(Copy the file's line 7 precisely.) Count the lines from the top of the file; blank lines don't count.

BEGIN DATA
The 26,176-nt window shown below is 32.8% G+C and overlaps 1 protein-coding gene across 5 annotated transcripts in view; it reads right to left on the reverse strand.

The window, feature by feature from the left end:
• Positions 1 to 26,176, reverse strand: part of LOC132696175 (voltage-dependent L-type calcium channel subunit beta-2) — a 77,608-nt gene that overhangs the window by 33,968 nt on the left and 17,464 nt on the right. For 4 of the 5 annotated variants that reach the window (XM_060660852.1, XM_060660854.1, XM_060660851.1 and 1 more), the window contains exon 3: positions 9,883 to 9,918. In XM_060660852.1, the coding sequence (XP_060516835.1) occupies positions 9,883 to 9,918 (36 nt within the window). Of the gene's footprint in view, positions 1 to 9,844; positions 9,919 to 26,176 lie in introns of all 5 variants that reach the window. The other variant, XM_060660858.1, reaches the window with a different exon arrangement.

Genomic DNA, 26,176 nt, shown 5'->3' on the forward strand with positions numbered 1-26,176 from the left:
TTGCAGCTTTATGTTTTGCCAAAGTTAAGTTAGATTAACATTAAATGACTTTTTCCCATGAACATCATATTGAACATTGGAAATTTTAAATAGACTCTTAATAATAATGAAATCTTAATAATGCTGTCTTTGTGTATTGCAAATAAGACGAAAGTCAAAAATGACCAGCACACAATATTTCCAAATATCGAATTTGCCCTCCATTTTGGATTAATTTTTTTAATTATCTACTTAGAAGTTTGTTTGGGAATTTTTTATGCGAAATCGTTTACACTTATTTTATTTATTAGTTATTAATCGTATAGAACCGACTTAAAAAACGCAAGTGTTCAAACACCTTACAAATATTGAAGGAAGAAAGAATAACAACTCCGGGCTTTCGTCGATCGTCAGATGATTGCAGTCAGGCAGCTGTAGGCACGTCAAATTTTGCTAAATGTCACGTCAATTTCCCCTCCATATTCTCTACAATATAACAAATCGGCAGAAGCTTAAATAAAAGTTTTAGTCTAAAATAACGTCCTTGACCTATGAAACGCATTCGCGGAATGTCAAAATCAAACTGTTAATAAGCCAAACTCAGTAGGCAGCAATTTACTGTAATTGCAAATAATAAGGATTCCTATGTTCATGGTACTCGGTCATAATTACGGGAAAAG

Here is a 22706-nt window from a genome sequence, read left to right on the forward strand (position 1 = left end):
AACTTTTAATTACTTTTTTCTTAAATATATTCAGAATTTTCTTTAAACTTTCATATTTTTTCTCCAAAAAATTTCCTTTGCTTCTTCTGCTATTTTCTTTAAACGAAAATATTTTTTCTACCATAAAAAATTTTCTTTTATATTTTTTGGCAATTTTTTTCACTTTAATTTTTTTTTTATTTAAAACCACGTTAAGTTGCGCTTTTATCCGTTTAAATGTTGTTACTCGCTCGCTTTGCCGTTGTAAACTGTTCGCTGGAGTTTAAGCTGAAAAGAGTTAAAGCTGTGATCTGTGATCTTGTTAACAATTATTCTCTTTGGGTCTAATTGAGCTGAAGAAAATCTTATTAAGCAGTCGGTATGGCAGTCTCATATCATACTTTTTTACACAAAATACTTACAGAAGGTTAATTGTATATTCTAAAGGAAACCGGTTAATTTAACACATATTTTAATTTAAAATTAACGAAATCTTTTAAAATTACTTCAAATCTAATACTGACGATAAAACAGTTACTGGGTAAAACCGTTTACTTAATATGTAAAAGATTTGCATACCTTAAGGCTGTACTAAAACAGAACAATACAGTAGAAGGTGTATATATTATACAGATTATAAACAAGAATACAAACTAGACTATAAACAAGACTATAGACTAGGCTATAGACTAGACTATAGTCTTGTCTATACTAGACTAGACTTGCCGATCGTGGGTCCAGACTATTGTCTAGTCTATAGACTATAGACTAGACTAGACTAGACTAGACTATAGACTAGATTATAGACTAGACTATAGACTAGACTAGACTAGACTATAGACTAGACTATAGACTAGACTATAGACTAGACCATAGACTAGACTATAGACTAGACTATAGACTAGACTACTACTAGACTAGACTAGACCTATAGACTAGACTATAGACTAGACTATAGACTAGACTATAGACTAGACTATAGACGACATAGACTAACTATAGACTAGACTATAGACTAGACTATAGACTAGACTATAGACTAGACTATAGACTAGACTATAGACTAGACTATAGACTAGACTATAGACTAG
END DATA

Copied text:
AACTTTTAATTACTTTTTTCTTAAATATATTCAGAATTTTCTTTAAACTTTCATATTTTTTCTCCAAAAAATTTCCTTTGCTTCTTCTGCTATTTTCTTTAAACGAAAATATTTTTTCTACCATAAAAAATTTTCTTTTATATTTTTTGGCAATTTTTTTCACTTTAATTTTTTTTTTATTTAAAACCACGTTAAGTTGCGCTTTTATCCGTTTAAATGTTGTTACTCGCTCGCTTTGCCGTTGTAAACTGTTCGCTGGAGTTTAAGCTGAAAAGAGTTAAAGCTGTGATCTGTGATCTTGTTAACAATTATTCTCTTTGGGTCTAATTGAGCTGAAGAAAATCTTATTAAGCAGTCGGTATGGCAGTCTCATATCATACTTTTTTACACAAAATACTTACAGAAGGTTAATTGTATATTCTAAAGGAAACCGGTTAATTTAACACATATTTTAATTTAAAATTAACGAAATCTTTTAAAATTACTTCAAATCTAATACTGACGATAAAACAGTTACTGGGTAAAACCGTTTACTTAATATGTAAAAGATTTGCATACCTTAAGGCTGTACTAAAACAGAACAATACAGTAGAAGGTGTATATATTATACAGATTATAAACAAGAATACAAACTAGACTATAAACAAGACTATAGACTAGGCTATAGACTAGACTATAGTCTTGTCTATACTAGACTAGACTTGCCGATCGTGGGTCCAGACTATTGTCTAGTCTATAGACTATAGACTAGACTAGACTAGACTAGACTATAGACTAGATTATAGACTAGACTATAGACTAGACTAGACTAGACTATAGACTAGACTATAGACTAGACTATAGACTAGACCATAGACTAGACTATAGACTAGACTATAGACTAGACTACTACTAGACTAGACTAGACCTATAGACTAGACTATAGACTAGACTATAGACTAGACTATAGACTAGACTATAGACGACATAGACTAACTATAGACTAGACTATAGACTAGACTATAGACTAGACTATAGACTAGACTATAGACTAGACTATAGACTAGACTATAGACTAGACTATAGACTAG